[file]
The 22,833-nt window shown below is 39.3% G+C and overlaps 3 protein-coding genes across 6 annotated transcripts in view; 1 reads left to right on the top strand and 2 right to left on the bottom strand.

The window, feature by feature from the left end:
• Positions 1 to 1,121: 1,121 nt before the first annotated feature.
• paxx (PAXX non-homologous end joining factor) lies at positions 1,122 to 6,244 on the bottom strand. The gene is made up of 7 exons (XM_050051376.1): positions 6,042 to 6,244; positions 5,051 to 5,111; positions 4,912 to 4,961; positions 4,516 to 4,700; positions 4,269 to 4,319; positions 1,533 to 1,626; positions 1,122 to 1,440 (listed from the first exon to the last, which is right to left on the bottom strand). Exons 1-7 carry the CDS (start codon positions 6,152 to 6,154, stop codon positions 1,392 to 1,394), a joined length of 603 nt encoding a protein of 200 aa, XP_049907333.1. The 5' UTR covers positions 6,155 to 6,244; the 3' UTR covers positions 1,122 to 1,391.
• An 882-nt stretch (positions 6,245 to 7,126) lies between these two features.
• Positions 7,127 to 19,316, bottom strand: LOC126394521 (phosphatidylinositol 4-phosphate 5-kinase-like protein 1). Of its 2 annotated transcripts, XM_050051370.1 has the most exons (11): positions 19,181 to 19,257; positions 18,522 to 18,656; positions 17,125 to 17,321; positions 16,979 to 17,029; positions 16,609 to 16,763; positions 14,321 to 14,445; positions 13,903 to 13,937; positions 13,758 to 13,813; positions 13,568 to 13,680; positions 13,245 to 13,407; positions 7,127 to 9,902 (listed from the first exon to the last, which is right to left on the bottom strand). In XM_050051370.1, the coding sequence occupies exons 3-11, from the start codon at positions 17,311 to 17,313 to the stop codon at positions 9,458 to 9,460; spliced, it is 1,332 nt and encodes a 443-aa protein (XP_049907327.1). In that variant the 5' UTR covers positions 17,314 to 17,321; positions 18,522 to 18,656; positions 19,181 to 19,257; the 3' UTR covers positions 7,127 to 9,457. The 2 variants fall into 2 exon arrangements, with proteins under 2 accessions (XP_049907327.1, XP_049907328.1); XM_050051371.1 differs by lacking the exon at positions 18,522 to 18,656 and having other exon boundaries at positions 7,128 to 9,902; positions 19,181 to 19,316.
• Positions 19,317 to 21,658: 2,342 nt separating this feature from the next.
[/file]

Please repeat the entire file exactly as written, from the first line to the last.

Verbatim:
The 22,833-nt window shown below is 39.3% G+C and overlaps 3 protein-coding genes across 6 annotated transcripts in view; 1 reads left to right on the top strand and 2 right to left on the bottom strand.

The window, feature by feature from the left end:
• Positions 1 to 1,121: 1,121 nt before the first annotated feature.
• paxx (PAXX non-homologous end joining factor) lies at positions 1,122 to 6,244 on the bottom strand. The gene is made up of 7 exons (XM_050051376.1): positions 6,042 to 6,244; positions 5,051 to 5,111; positions 4,912 to 4,961; positions 4,516 to 4,700; positions 4,269 to 4,319; positions 1,533 to 1,626; positions 1,122 to 1,440 (listed from the first exon to the last, which is right to left on the bottom strand). Exons 1-7 carry the CDS (start codon positions 6,152 to 6,154, stop codon positions 1,392 to 1,394), a joined length of 603 nt encoding a protein of 200 aa, XP_049907333.1. The 5' UTR covers positions 6,155 to 6,244; the 3' UTR covers positions 1,122 to 1,391.
• An 882-nt stretch (positions 6,245 to 7,126) lies between these two features.
• Positions 7,127 to 19,316, bottom strand: LOC126394521 (phosphatidylinositol 4-phosphate 5-kinase-like protein 1). Of its 2 annotated transcripts, XM_050051370.1 has the most exons (11): positions 19,181 to 19,257; positions 18,522 to 18,656; positions 17,125 to 17,321; positions 16,979 to 17,029; positions 16,609 to 16,763; positions 14,321 to 14,445; positions 13,903 to 13,937; positions 13,758 to 13,813; positions 13,568 to 13,680; positions 13,245 to 13,407; positions 7,127 to 9,902 (listed from the first exon to the last, which is right to left on the bottom strand). In XM_050051370.1, the coding sequence occupies exons 3-11, from the start codon at positions 17,311 to 17,313 to the stop codon at positions 9,458 to 9,460; spliced, it is 1,332 nt and encodes a 443-aa protein (XP_049907327.1). In that variant the 5' UTR covers positions 17,314 to 17,321; positions 18,522 to 18,656; positions 19,181 to 19,257; the 3' UTR covers positions 7,127 to 9,457. The 2 variants fall into 2 exon arrangements, with proteins under 2 accessions (XP_049907327.1, XP_049907328.1); XM_050051371.1 differs by lacking the exon at positions 18,522 to 18,656 and having other exon boundaries at positions 7,128 to 9,902; positions 19,181 to 19,316.
• Positions 19,317 to 21,658: 2,342 nt separating this feature from the next.